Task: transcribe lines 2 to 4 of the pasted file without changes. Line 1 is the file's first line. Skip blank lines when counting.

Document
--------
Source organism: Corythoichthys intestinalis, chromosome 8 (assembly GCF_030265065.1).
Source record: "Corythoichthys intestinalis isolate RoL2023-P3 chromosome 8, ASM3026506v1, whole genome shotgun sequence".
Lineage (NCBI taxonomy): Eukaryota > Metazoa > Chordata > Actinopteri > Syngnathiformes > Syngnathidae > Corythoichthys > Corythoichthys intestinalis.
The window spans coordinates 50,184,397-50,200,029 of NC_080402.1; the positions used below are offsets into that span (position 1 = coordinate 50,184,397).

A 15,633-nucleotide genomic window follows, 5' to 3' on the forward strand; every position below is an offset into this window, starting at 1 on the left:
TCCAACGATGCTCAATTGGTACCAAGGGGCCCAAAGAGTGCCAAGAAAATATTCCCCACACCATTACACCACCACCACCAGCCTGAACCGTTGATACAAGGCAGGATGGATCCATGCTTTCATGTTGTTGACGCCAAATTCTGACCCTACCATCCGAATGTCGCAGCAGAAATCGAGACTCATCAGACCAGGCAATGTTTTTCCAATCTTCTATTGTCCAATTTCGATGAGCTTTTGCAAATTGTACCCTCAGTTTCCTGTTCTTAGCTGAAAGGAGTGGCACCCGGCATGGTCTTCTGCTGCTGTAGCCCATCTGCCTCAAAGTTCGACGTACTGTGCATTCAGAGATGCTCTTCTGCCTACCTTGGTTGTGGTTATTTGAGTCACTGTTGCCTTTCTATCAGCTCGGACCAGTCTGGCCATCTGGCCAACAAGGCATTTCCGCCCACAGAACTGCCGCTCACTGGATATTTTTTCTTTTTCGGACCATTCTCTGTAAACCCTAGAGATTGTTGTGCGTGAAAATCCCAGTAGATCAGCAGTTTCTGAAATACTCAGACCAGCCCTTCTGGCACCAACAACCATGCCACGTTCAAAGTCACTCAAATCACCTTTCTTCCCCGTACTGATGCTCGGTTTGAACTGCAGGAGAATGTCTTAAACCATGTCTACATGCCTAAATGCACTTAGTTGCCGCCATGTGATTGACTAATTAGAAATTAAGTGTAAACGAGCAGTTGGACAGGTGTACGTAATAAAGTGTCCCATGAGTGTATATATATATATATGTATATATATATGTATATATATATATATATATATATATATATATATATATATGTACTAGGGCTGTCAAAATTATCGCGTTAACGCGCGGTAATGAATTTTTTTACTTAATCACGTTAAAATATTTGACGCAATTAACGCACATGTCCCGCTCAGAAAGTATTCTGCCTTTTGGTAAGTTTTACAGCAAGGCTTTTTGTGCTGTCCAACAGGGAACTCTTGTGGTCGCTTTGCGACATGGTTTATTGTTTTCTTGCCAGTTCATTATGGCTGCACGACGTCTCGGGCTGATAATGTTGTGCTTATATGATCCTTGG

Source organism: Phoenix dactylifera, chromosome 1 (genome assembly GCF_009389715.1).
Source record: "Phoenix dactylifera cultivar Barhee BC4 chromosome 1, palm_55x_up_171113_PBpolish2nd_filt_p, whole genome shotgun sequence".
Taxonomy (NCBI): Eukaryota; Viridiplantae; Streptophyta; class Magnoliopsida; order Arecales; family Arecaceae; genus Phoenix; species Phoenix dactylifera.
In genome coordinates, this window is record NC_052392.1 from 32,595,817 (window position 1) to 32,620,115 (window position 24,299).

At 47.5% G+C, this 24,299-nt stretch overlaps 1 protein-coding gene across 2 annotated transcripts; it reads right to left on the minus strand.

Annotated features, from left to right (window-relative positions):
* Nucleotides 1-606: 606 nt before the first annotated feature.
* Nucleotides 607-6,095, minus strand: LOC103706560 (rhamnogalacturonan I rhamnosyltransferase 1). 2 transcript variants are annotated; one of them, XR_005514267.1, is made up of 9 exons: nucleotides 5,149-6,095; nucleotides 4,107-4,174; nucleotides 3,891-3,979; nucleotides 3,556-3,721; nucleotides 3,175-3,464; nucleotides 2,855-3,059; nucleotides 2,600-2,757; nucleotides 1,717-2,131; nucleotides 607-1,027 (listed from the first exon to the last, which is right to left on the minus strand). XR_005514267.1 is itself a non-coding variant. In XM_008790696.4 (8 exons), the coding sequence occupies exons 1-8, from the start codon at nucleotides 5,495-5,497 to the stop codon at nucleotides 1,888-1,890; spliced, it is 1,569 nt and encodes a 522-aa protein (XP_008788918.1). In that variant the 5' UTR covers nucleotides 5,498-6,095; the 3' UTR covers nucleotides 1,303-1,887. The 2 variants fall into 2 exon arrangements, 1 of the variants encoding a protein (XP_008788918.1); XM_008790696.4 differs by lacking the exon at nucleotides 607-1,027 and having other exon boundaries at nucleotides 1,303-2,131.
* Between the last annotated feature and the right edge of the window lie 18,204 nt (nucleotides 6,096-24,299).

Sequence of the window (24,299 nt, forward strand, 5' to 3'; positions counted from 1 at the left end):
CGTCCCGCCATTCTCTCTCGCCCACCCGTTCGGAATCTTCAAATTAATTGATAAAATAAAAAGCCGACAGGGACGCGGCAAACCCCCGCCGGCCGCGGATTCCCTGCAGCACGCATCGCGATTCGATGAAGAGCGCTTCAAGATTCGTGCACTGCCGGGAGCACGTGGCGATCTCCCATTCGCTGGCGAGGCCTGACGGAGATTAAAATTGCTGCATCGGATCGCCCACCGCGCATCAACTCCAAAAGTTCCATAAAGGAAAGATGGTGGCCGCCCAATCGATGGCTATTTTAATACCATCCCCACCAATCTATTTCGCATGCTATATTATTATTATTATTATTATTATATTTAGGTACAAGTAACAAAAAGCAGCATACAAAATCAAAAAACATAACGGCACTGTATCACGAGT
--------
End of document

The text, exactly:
Source record: "Corythoichthys intestinalis isolate RoL2023-P3 chromosome 8, ASM3026506v1, whole genome shotgun sequence".
Lineage (NCBI taxonomy): Eukaryota > Metazoa > Chordata > Actinopteri > Syngnathiformes > Syngnathidae > Corythoichthys > Corythoichthys intestinalis.
The window spans coordinates 50,184,397-50,200,029 of NC_080402.1; the positions used below are offsets into that span (position 1 = coordinate 50,184,397).